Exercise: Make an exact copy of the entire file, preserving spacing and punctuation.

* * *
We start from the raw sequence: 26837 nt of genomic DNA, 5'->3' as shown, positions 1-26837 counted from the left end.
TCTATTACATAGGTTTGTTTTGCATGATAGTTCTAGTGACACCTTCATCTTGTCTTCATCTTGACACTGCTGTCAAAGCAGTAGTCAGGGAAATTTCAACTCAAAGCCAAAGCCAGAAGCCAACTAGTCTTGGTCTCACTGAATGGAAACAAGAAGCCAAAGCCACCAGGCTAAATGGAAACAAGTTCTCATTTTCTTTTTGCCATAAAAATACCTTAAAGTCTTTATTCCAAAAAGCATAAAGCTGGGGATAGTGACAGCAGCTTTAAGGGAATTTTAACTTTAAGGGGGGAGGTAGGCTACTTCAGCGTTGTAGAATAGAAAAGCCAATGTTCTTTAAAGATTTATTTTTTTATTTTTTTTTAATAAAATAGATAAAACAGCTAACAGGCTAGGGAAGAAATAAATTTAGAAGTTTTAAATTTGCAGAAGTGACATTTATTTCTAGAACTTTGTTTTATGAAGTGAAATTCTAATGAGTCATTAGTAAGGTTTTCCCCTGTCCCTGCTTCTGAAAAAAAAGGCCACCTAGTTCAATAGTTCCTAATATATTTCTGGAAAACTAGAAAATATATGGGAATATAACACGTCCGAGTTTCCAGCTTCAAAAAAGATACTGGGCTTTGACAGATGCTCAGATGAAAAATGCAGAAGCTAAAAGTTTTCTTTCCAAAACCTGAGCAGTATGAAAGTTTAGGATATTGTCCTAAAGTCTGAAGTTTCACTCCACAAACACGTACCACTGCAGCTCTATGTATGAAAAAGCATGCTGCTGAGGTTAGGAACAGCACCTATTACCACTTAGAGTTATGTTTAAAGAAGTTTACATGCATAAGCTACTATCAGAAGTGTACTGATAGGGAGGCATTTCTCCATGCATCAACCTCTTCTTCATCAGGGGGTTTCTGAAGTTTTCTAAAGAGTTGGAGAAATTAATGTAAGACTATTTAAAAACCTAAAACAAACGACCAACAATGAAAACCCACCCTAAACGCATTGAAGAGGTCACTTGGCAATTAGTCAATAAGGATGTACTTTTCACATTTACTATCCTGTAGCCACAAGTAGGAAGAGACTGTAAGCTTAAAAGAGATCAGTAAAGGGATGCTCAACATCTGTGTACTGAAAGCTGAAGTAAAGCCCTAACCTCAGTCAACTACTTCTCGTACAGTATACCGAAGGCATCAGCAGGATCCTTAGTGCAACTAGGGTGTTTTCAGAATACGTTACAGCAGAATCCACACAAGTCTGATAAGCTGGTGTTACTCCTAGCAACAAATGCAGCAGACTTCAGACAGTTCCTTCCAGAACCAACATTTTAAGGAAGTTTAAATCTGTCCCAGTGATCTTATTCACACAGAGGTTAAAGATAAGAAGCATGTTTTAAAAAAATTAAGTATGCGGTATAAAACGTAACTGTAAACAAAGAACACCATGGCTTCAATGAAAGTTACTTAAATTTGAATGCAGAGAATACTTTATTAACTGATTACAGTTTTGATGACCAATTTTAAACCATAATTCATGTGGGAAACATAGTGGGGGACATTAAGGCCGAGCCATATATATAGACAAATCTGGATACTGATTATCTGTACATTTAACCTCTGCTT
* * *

We start from the raw sequence: 26837 nt of genomic DNA, 5'->3' as shown, positions 1-26837 counted from the left end.
TCTATTACATAGGTTTGTTTTGCATGATAGTTCTAGTGACACCTTCATCTTGTCTTCATCTTGACACTGCTGTCAAAGCAGTAGTCAGGGAAATTTCAACTCAAAGCCAAAGCCAGAAGCCAACTAGTCTTGGTCTCACTGAATGGAAACAAGAAGCCAAAGCCACCAGGCTAAATGGAAACAAGTTCTCATTTTCTTTTTGCCATAAAAATACCTTAAAGTCTTTATTCCAAAAAGCATAAAGCTGGGGATAGTGACAGCAGCTTTAAGGGAATTTTAACTTTAAGGGGGGAGGTAGGCTACTTCAGCGTTGTAGAATAGAAAAGCCAATGTTCTTTAAAGATTTATTTTTTTATTTTTTTTTAATAAAATAGATAAAACAGCTAACAGGCTAGGGAAGAAATAAATTTAGAAGTTTTAAATTTGCAGAAGTGACATTTATTTCTAGAACTTTGTTTTATGAAGTGAAATTCTAATGAGTCATTAGTAAGGTTTTCCCCTGTCCCTGCTTCTGAAAAAAAAGGCCACCTAGTTCAATAGTTCCTAATATATTTCTGGAAAACTAGAAAATATATGGGAATATAACACGTCCGAGTTTCCAGCTTCAAAAAAGATACTGGGCTTTGACAGATGCTCAGATGAAAAATGCAGAAGCTAAAAGTTTTCTTTCCAAAACCTGAGCAGTATGAAAGTTTAGGATATTGTCCTAAAGTCTGAAGTTTCACTCCACAAACACGTACCACTGCAGCTCTATGTATGAAAAAGCATGCTGCTGAGGTTAGGAACAGCACCTATTACCACTTAGAGTTATGTTTAAAGAAGTTTACATGCATAAGCTACTATCAGAAGTGTACTGATAGGGAGGCATTTCTCCATGCATCAACCTCTTCTTCATCAGGGGGTTTCTGAAGTTTTCTAAAGAGTTGGAGAAATTAATGTAAGACTATTTAAAAACCTAAAACAAACGACCAACAATGAAAACCCACCCTAAACGCATTGAAGAGGTCACTTGGCAATTAGTCAATAAGGATGTACTTTTCACATTTACTATCCTGTAGCCACAAGTAGGAAGAGACTGTAAGCTTAAAAGAGATCAGTAAAGGGATGCTCAACATCTGTGTACTGAAAGCTGAAGTAAAGCCCTAACCTCAGTCAACTACTTCTCGTACAGTATACCGAAGGCATCAGCAGGATCCTTAGTGCAACTAGGGTGTTTTCAGAATACGTTACAGCAGAATCCACACAAGTCTGATAAGCTGGTGTTACTCCTAGCAACAAATGCAGCAGACTTCAGACAGTTCCTTCCAGAACCAACATTTTAAGGAAGTTTAAATCTGTCCCAGTGATCTTATTCACACAGAGGTTAAAGATAAGAAGCATGTTTTAAAAAAATTAAGTATGCGGTATAAAACGTAACTGTAAACAAAGAACACCATGGCTTCAATGAAAGTTACTTAAATTTGAATGCAGAGAATACTTTATTAACTGATTACAGTTTTGATGACCAATTTTAAACCATAATTCATGTGGGAAACATAGTGGGGGACATTAAGGCCGAGCCATATATATAGACAAATCTGGATACTGATTATCTGTACATTTAACCTCTGCTT